Home prices in the New York metropolitan area continue to rise, but at the slowest pace in the nation, the S&P CoreLogic Case-Shiller Indices said Tuesday.
Single-family home values in the region, which includes North Jersey, rose 3.1 percent in the 12 months ended December. That compares with a national increase of 5.8 percent.
“Driven in part by a healthy economy and near-historic low inventory, the U.S. housing market is showing signs of picking up steam,” said Ralph McLaughlin, chief economist for the real estate website Trulia.
Home values are rising fastest in the West, led by Seattle, Portland and Denver, all up by 8.9 percent or more. By contrast, values are up less than 5 percent in Chicago, Washington, D.C., and Cleveland, according to Case-Shiller.
The numbers mean that, on average, a North Jersey homeowner who purchased a place in December 2004 would have broken even on the purchase in December 2016, a dozen years later. A homeowner who bought at the market’s peak, in mid-2006, would have a place that’s still worth 14 percent less than he or she paid.
Nationally, homeowners who bought at the 2006 peak are, on average, back to what they paid.
Home prices in New Jersey have lagged behind because of slow job growth and a continued backlog of distressed properties in the foreclosure pipeline.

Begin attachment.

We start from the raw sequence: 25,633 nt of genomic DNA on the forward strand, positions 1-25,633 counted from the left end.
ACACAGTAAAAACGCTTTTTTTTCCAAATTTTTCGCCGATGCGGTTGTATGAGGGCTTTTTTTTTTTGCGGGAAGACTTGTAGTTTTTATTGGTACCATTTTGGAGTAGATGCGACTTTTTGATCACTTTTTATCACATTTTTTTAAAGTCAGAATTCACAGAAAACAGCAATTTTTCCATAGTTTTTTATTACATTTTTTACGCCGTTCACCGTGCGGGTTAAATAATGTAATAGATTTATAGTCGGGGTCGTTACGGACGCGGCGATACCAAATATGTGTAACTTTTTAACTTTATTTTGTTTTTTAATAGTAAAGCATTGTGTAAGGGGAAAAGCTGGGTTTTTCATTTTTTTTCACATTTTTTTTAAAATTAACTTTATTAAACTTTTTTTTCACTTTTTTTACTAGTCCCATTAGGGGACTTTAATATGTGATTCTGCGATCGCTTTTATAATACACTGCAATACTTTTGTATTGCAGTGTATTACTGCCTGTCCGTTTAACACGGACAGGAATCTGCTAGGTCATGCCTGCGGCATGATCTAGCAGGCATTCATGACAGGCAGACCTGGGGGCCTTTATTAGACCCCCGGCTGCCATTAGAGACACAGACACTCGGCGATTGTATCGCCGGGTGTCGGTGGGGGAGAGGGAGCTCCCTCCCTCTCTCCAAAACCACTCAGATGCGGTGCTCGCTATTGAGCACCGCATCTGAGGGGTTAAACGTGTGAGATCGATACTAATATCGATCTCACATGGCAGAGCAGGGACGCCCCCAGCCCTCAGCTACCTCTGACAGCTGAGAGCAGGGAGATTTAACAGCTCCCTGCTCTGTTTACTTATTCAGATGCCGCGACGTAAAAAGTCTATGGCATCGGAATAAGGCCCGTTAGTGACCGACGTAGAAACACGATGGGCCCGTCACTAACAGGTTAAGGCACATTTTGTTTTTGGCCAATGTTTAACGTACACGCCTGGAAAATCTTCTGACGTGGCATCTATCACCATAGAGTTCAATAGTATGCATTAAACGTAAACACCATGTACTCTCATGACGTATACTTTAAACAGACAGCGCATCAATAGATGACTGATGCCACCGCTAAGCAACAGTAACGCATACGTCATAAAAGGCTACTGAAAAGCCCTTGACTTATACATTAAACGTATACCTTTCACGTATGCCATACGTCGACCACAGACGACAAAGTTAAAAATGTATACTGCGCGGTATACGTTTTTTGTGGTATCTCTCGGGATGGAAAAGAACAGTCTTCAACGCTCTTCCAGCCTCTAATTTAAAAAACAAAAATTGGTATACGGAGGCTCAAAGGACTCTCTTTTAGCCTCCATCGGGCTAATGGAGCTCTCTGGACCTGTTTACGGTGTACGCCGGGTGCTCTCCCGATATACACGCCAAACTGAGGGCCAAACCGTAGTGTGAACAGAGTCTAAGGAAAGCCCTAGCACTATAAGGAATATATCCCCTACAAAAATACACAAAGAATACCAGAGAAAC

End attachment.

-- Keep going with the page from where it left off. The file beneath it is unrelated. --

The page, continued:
Case-Shiller does not break out home prices by county, but according to the New Jersey Realtors, single-family prices in Bergen and Passaic counties were essentially flat in 2016, at a median $460,000 in Bergen and $295,000 in Passaic.
David M. Blitzer, chairman of the index committee at S&P Dow Jones Indices, said that while home prices are rising nationally, “the speed is not alarming.”
He said buyers are competing for a tight inventory of homes.
“While sales of existing single-family homes passed five million units at annual rates in January, the highest since 2007, the inventory of homes for sales remains quite low, with a 3.6-month supply,” he said.
Many analysts expect interest rates to rise this year, which would make it more difficult for first-time buyers to get into the housing market.
“As mortgage interest rates rise, larger, more expensive markets will continue to become more unaffordable, which will cause home-price growth to slow,” said Svenja Gudell, chief economist for the real estate website Zillow.
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